AO: The analysts note a tension in that collaboration is becoming a demand for humanities scholars even as many types of research audits continue to predominantly consider individual outputs. This analysis is very strong at the meso level, focusing on power differentials within and beyond. They are especially attentive to the material components of collaboration and extend notions of “collaboration” beyond just tech or human but to the human-material and material-material.
AO: The analysts make an important point that others have missed - that some of the collaborators within an endeavor can become marginalized through the denigration of certain kinds of expertise, since “power structures both within and beyond the immediate interactions can lead to the work of one or more collaborators being reduced or going uncredited, and to the detriment of their institutional and subject standing” (15). This is an important nuance and distinct from the point that many have made about the institutional disincentives to collaborate (which favor individual publications and outputs). This point highlights the differential stakes and gains from a collaborative formation. I believe this could be the “discursive risk” in the Matsutake group, during which, as I was reading, I could not help but muse about how, despite the seeming egalitarian intention, Anna Tsing seems to have become more well-known for the group’s work, “benefiting” the most from the collaborative endeavor?
AO: Analysts note the importance of materiality in thinking about DH collaboration, highlighting for example the importance of hyperlinks to challenge default grammars of the book genre and encouraging networked reading.
AO: This example of collaboration would fit under what Matsutake Group called intimate co-authorship (on the opposite spectrum of “Big Science”). They spend the essay reflecting on the nature of their collaboration and note at the end that the endeavor has shown them “some of what had been carefully, though unintentionally, kept unspoken when we began has now been said.” (557), in other words, making the implicit explicit. Their nano analysis is strongest as they reflect on what makes their collaboration work so well (their shared political and intellectual commitements). They see collaboration as solidarity and agreement. Theirs is the only piece I’ve seen that touches on sexuality as part of their analysis. But they avoid the mention of race. They pay attention and document their bodily practices to collaborative co-author works together but do not discuss “data” explicitly. Given their disciplines (English), they do not conduct fieldwork together.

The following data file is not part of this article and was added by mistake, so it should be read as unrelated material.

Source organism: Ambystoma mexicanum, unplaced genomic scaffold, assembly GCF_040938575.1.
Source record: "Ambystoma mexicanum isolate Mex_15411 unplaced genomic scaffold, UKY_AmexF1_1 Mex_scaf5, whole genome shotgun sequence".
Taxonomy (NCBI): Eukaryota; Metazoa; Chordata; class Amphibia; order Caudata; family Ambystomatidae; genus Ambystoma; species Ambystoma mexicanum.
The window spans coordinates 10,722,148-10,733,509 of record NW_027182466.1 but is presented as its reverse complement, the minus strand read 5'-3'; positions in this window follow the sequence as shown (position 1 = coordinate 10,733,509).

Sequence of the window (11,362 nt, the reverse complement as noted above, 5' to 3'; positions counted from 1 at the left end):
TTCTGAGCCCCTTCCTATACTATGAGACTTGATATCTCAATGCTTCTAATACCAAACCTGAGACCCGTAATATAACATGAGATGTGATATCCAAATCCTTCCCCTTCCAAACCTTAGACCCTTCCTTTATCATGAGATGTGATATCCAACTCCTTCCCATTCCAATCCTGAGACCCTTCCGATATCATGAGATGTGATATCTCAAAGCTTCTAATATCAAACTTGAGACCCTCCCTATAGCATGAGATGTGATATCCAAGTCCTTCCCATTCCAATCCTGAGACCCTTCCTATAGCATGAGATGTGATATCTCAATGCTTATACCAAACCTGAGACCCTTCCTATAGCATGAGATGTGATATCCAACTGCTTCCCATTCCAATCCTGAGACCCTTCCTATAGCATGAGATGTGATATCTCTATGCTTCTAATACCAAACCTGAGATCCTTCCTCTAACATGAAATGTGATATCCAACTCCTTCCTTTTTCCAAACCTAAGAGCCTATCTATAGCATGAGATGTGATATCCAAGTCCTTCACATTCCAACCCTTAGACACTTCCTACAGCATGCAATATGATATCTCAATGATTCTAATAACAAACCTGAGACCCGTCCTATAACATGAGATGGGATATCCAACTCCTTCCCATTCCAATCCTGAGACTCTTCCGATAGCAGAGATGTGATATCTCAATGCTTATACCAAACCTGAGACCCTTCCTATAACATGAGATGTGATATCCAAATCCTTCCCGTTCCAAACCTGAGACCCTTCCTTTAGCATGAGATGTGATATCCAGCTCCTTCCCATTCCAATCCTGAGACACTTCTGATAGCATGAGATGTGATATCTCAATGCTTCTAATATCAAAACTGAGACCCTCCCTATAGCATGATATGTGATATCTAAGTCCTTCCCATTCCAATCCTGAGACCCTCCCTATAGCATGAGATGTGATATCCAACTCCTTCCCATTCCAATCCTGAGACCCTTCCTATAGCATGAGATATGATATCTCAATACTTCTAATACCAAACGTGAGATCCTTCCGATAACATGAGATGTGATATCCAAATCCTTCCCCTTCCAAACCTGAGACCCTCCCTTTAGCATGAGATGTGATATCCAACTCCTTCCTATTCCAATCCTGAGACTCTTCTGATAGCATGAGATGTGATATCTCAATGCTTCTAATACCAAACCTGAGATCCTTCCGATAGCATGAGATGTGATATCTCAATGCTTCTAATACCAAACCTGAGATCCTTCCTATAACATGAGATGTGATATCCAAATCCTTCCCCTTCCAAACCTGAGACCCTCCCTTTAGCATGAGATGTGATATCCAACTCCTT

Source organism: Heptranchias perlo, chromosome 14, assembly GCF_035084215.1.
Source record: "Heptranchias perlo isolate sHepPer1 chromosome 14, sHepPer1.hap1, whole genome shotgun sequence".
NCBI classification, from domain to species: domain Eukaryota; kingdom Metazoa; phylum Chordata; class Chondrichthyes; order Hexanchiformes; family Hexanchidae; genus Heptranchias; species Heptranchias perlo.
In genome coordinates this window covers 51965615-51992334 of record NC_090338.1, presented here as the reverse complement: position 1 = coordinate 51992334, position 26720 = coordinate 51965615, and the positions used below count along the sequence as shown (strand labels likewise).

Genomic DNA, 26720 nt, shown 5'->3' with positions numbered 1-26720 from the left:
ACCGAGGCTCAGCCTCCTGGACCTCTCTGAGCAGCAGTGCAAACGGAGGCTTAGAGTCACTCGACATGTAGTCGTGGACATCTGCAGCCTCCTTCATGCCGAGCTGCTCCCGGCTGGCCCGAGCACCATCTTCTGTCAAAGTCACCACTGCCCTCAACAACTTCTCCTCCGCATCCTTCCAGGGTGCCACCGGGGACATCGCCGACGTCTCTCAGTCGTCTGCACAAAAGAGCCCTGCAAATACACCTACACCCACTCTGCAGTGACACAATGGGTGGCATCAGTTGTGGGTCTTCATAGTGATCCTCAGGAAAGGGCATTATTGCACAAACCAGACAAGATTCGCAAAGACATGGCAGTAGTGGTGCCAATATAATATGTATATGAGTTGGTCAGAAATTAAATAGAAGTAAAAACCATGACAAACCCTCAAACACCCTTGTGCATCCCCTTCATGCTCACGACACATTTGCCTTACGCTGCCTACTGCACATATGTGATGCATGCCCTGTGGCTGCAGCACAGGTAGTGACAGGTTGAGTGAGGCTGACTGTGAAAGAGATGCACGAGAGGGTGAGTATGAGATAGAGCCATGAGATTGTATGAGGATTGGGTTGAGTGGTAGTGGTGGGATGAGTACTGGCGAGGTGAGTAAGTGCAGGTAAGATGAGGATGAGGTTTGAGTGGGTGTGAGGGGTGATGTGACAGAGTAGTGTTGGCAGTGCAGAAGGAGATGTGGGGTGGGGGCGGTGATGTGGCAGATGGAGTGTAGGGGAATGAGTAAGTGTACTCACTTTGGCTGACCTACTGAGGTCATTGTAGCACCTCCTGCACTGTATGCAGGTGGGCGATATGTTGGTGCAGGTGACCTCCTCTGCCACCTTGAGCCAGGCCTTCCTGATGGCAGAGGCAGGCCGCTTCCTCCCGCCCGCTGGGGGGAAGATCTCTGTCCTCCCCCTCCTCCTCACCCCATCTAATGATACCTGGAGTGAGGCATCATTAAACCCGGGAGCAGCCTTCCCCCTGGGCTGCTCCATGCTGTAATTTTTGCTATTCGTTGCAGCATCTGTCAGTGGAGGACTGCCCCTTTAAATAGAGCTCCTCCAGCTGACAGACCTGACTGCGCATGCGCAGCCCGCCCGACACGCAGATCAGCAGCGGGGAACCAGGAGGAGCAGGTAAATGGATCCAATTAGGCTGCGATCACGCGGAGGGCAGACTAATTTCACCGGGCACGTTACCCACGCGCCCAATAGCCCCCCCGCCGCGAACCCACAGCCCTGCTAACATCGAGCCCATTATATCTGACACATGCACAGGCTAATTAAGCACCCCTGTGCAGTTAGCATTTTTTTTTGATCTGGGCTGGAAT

AO: This 2009 co-authored article offers a “research in progress” report by the different authors seeking to bring about conversation about how social cultural anthropology (dis)incentivizes collaboration. The analysts are especially strong in their nano and meta analyses, highlighting how their notion of collaboration differs from other works they have reviewed (they hold that collaboration should enable multivocality as a productive outcome of collaborations with each other whereas most other works aims towards consensus. However, notably, while they are very reflective on their research processes and experiments, they do not mention the data and technical infrastructures that undergird their collaboration.
AO: After reading Griffin and Hayler (2018) (after this paper), I also noted that despite the collective's egalitarian intentions, Anna Tsing seems to have become more well-known for the group’s work, raising questions about the evenness in distribution of the group's collaborative efforts. Griffin and Hayler note that collaborators within an endeavor can become marginalized through the denigration of certain kinds of expertise, since “power structures both within and beyond the immediate interactions can lead to the work of one or more collaborators being reduced or going uncredited, and to the detriment of their institutional and subject standing” (15). This is an important nuance and distinct from the point that many have made about the institutional disincentives to collaborate (which favor individual publications and outputs), highlighting the differential stakes and gains from a collaborative formation.
AO: This editorial intro by Fortun and Cherkasky focuses largely on the meta, nano and practice (micro) levels of conceptualizing “counter-expertise”.